The easily spooked idols are loaded onto a bus, blindfolded, and dumped outside of the abandoned school where Shirome awaits. Joined by a psychic and an exorcist, the gals shriek, sob, latch onto each other, and collapse in fright. And that’s before they even step foot inside. Once they enter the schoolhouse, they shakily croak out their would-be hits in an effort to find the strength to go on as they’re assaulted with a deluge of dark corridors, clanking furniture, rattling doors, and underpaid crew members banging on the walls. Shiraishi smartly keeps the whole affair lo-fi, knowing that the greatest special effect is their tears.
Are they pure of heart? Or will they be dragged to hell by Shirome? Or maybe they’re “cursed” either way, as Shiraishi suggests via voice-over, while concert footage of deranged male fans convulsing and clawing at the group plays onscreen.
It’s moments like these where it becomes clear that Shiraishi has been stealthily trolling the idol industry and its fans. Ultimately, Shiraishi is a gun for hire here—commissioned by Momoiro Clover’s management to produce a feature-length commercial for the group. He could have just showed up, flicked some lights on and off, and collected a check. Instead he chose to deliver the best possible version of what he was asked, while also splashing acid on the system that was paying the rent.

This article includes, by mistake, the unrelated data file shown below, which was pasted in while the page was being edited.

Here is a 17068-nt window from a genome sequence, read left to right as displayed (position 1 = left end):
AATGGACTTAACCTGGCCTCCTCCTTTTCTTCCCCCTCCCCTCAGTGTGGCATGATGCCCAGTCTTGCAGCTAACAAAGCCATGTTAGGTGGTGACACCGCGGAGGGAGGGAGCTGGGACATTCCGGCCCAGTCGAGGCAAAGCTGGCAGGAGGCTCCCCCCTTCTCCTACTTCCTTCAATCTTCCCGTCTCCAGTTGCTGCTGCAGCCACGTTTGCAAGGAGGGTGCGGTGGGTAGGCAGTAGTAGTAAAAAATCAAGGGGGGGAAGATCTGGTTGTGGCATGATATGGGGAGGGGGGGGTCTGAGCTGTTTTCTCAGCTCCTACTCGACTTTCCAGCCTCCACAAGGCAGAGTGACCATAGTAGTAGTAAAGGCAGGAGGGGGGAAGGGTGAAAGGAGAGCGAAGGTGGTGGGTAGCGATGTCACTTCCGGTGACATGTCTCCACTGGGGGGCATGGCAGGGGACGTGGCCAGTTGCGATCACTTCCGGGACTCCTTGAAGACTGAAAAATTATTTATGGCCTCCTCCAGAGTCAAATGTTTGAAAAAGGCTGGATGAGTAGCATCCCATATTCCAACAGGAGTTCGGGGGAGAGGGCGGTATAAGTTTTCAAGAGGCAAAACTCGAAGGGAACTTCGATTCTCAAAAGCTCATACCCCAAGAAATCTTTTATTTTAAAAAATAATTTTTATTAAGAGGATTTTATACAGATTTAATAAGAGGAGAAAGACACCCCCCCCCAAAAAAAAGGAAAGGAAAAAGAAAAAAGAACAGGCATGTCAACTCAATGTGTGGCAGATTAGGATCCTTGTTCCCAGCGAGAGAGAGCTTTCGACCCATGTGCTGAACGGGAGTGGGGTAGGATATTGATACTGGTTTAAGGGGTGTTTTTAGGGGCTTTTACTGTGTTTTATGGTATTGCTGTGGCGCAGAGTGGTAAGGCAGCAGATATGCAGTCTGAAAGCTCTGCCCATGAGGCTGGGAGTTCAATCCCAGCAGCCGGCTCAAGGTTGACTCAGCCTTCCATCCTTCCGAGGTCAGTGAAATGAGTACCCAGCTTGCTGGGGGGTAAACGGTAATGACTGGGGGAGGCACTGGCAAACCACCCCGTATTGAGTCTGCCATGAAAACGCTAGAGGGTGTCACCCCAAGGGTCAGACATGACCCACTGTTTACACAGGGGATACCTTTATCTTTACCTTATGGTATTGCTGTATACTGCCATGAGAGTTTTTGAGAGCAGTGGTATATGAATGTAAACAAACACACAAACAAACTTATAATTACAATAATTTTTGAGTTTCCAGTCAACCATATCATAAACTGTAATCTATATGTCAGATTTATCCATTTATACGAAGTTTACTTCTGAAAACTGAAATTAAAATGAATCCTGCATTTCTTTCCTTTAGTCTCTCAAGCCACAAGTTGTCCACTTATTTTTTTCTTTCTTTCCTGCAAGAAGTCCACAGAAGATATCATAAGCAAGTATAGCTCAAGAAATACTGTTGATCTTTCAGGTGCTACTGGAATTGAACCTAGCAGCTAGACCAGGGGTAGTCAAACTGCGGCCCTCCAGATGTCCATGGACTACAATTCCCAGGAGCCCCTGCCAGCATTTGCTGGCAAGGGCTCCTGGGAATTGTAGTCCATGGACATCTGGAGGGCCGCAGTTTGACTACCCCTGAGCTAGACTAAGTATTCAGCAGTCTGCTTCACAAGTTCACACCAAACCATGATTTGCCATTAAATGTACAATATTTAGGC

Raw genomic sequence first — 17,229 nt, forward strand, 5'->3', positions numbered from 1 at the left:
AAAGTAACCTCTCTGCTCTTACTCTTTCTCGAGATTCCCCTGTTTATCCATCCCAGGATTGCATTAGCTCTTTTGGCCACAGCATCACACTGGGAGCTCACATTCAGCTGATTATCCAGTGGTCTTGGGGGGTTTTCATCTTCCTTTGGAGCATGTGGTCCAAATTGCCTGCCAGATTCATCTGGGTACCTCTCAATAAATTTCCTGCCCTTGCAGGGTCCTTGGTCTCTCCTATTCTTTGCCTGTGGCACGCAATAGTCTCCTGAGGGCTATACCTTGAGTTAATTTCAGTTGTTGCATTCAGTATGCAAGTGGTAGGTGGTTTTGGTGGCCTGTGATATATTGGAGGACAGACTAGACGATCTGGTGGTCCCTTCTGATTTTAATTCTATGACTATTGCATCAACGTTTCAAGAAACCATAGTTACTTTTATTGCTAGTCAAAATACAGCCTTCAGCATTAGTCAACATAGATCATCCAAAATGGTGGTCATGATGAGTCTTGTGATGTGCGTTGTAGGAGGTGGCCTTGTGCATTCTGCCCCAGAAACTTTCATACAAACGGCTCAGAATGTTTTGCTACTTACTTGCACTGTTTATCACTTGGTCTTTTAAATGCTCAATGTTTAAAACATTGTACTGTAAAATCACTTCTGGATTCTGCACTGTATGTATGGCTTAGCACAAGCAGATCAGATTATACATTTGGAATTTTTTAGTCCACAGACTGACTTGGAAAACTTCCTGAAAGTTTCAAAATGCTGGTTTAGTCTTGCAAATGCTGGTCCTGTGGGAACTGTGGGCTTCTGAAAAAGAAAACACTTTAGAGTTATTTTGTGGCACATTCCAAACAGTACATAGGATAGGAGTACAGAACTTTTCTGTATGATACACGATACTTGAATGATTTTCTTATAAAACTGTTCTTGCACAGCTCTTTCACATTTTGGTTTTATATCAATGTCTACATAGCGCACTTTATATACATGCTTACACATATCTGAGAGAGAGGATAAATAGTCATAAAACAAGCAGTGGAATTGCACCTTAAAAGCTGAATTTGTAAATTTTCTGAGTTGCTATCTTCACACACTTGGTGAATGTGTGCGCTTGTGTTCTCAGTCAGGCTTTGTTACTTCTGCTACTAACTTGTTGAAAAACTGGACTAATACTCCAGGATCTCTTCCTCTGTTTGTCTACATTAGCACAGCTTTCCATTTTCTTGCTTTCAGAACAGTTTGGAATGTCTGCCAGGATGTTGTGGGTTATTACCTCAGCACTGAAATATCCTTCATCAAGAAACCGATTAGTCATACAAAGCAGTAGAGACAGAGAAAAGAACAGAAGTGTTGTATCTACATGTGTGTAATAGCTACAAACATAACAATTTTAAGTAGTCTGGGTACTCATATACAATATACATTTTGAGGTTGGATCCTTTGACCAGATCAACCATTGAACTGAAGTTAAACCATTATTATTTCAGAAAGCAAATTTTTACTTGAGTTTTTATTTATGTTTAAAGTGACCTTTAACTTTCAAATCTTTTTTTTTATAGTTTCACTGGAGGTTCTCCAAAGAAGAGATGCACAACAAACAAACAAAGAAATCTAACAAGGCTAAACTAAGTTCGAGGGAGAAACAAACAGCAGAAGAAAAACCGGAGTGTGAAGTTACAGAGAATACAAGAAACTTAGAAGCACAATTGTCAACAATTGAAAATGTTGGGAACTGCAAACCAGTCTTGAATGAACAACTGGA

If I wanted to sap all the fun out of it, I could even say that Shiraishi is illustrating how these kids are shoved into the idol meat grinder and spit out for a buck and a few fleeting moments of entertainment. Because despite their screams, we get the feeling that this is probably the least horrible and demeaning thing a middle-aged man has subjected them to on camera. We get the feeling that perhaps Shiraishi wasn’t trying to scare them, he was trying to save them.
Momoiro Clover wouldn’t be invited on Kohaku that year; they wouldn’t be invited for another two, in fact. By then they’d be calling themselves Momoiro Clover Z, and shortly thereafter would be considered the most popular girl group in all of Japan. But to close this out, I think it’s more important to look back. Back to that public signing ceremony for Universal Records, their major label debut. At that event they didn’t just declare their Kohaku goals, they were shoved onto a scale and weighed in front of a crowd of onlookers, before being allowed to sign their contracts. Forget pearly-pupiled spirits or rattling doorknobs—that’s horror.